When it comes to corporate governance, hedge funds are the new sheriffs in town. That’s the take-away of “Do Activists Turn Bad Bidders into Good Acquirers?” Associate Professor of Finance Nickolay Gantchev and his co-authors reveal new insights about the mergers and acquisitions strategy of firms that shareholder activists target. Among them: activism deters empire-building acquisitions of targeted firms, an often value-destructive force in public companies.
From the end of 2009 to the beginning of 2015, 15 percent of firms in the S&P 500 Index encountered an activist campaign. Around 50 percent had an activist on their share register over the same period.
“In terms of governance, mutual funds, pension funds and unions have ceded their role in actively monitoring firms to hedge funds,” notes Gantchev. Hedge funds, now leading the charge often with activist campaigns, typically own five to 10 percent of their targets, that is, the listed company. “Hedge funds achieve better outcomes and improve the firms they target,” he says. “They are less constrained as investors, have fewer conflicts of interest and better incentives to improve the firm’s performance.”
Empire-building firms are natural targets for activists, according to Gantchev. “Activism and mergers and acquisition (M&A) activity are intertwined,” he says. “A firm’s M&A strategy is one of the reasons they get targeted in the first place. If a company has had low returns from past acquisitions or a high number of recent acquisitions, it’s more likely to be targeted by activists.” This visible, public aspect of the company reveals how management performs.
“Once a firm is targeted by an activist, it tends to have a better M&A strategy.”
Activist investors target firms that over-invest in unproductive acquisitions. The authors studied activist campaigns from 1994-2011 and merger data from 1990 – 2015. They found that some targeted firms had become merger targets themselves. However, those that remained independent exhibited a more disciplined M&A strategy following activism. The study shows that an activism target is about 15 percent less likely to engage in a takeover in the three-to-four years after activism. This lower M&A likelihood is observed especially in cash bids. Gantchev and co-authors say this is consistent with prior research findings: activists frequently demand a reduction in excess cash and an increase in leverage (debt) at their targets, which limits their availability of capital to pursue acquisitions.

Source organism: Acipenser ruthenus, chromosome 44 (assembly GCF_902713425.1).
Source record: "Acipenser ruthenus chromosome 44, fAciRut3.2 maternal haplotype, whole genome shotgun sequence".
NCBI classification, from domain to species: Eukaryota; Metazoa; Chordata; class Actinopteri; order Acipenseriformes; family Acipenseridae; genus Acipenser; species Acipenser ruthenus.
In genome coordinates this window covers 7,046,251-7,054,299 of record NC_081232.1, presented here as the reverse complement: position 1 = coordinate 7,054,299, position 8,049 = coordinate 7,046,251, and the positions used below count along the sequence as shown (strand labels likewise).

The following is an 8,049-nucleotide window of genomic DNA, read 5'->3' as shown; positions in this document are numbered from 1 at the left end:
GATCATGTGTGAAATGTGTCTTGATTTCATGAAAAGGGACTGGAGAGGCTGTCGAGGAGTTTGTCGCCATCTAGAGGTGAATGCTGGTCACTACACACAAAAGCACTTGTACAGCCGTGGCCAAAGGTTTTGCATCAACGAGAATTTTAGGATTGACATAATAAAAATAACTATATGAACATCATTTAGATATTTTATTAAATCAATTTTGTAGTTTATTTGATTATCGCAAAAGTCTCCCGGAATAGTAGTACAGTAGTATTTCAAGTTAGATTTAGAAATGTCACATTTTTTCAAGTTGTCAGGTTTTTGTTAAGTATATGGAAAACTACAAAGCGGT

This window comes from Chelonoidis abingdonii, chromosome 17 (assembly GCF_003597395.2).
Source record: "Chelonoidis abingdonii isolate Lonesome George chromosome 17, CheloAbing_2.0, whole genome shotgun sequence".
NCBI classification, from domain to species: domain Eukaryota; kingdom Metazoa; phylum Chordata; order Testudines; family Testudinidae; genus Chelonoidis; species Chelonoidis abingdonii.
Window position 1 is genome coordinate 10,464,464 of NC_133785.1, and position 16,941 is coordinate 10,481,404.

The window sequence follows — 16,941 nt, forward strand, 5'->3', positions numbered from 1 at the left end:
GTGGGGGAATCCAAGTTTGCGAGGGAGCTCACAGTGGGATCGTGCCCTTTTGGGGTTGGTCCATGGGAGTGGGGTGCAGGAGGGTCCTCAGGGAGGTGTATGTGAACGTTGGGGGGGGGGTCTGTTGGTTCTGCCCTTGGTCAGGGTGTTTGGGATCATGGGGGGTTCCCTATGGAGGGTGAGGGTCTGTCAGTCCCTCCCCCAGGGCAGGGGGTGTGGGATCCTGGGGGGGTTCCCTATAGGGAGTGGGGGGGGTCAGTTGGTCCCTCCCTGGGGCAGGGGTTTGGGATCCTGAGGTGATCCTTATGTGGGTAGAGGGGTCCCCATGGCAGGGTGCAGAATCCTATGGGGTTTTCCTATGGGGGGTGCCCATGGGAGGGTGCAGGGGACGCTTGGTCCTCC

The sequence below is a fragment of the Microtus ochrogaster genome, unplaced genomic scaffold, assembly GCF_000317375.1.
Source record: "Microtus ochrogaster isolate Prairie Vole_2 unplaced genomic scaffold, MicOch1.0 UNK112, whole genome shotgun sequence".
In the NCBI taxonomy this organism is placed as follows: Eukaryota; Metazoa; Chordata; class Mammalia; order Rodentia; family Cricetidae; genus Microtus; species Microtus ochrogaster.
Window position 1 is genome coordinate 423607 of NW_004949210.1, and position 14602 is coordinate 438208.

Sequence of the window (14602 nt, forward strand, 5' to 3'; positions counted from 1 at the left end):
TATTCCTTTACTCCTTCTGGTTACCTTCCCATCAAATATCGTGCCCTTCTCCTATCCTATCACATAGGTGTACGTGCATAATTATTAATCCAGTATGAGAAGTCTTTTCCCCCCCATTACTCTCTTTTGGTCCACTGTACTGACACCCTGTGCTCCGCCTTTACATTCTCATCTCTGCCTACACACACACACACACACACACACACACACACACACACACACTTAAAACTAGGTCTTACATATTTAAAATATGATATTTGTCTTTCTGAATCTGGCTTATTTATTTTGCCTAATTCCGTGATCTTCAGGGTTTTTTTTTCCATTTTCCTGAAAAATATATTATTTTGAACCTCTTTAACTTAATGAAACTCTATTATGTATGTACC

Importantly, activists also influence the quality of the deals undertaken. Compared to firms without activist involvement, recent activist targets receive higher announcement returns from the fewer acquisition bids they make after activism. Specifically, these acquirers have three-day announcement returns that are 1.4 percent higher, compared to firms that are not activist targets. Their deals also outperform acquisitions by non-targeted firms by 11 percent over the two years after the announcement, even though they do not pay less for their targets.
“The market believes activity by activists is value-increasing,” Gantchev surmises. “Investors think these acquisitions are better because of the prior engagement of an activist.” The result of better performance years later confirms this positive role of activists.
The study’s results suggest that activists perform an important governance role in the market by disciplining inefficient acquirers. Hedge fund activism lowers the value destruction associated with empire building, and ultimately adds more lasting value for shareholders. Gantchev concludes: “Firms with activist influence tend to buy better firms in the future. Put differently, once a firm is targeted by an activist, it tends to have a better M&A strategy.”